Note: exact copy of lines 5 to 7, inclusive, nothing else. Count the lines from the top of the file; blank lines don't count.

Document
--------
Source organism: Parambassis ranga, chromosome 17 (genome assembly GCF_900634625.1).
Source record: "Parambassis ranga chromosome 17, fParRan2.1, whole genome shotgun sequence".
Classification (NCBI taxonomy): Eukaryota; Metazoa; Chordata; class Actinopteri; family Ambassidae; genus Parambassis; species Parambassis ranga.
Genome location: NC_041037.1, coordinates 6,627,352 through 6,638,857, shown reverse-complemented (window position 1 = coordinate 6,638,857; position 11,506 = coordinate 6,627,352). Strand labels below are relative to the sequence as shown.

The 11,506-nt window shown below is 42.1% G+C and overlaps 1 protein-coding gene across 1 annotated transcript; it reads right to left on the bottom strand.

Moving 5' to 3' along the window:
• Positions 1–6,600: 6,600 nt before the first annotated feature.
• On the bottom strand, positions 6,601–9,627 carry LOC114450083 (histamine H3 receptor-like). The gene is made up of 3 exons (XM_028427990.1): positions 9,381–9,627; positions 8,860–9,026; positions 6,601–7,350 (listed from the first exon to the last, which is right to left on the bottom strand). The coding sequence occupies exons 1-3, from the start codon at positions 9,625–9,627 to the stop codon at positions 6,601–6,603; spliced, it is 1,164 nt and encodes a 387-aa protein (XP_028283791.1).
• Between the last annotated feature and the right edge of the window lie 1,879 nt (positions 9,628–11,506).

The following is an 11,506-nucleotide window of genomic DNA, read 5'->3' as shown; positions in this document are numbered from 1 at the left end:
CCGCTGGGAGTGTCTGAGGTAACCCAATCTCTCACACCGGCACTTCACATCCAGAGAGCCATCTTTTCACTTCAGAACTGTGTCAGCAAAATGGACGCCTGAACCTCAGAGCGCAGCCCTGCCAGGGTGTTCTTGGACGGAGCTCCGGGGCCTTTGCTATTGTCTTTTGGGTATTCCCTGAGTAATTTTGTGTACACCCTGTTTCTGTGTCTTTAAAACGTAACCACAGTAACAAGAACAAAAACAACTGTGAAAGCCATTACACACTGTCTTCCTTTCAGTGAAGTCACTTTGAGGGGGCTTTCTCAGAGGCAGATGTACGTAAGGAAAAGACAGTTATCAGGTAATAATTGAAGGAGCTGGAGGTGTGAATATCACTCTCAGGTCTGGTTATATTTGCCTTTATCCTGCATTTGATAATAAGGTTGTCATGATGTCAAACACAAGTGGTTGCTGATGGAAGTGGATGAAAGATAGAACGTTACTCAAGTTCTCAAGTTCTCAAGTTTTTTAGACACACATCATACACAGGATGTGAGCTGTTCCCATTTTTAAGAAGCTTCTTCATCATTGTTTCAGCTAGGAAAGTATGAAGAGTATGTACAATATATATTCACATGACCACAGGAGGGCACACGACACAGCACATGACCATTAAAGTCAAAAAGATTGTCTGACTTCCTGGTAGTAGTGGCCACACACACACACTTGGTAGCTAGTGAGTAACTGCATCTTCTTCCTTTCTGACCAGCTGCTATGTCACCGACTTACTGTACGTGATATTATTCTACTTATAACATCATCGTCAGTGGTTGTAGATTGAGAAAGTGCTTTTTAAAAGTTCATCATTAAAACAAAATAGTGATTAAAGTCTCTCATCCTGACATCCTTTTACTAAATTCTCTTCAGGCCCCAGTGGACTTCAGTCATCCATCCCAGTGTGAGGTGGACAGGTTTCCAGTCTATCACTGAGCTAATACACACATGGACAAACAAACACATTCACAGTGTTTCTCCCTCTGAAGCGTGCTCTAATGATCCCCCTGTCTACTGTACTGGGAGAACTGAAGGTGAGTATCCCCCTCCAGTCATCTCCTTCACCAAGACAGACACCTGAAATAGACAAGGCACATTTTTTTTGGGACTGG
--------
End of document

The 11,506-nt window shown below is 42.1% G+C and overlaps 1 protein-coding gene across 1 annotated transcript; it reads right to left on the bottom strand.

Moving 5' to 3' along the window:
• Positions 1–6,600: 6,600 nt before the first annotated feature.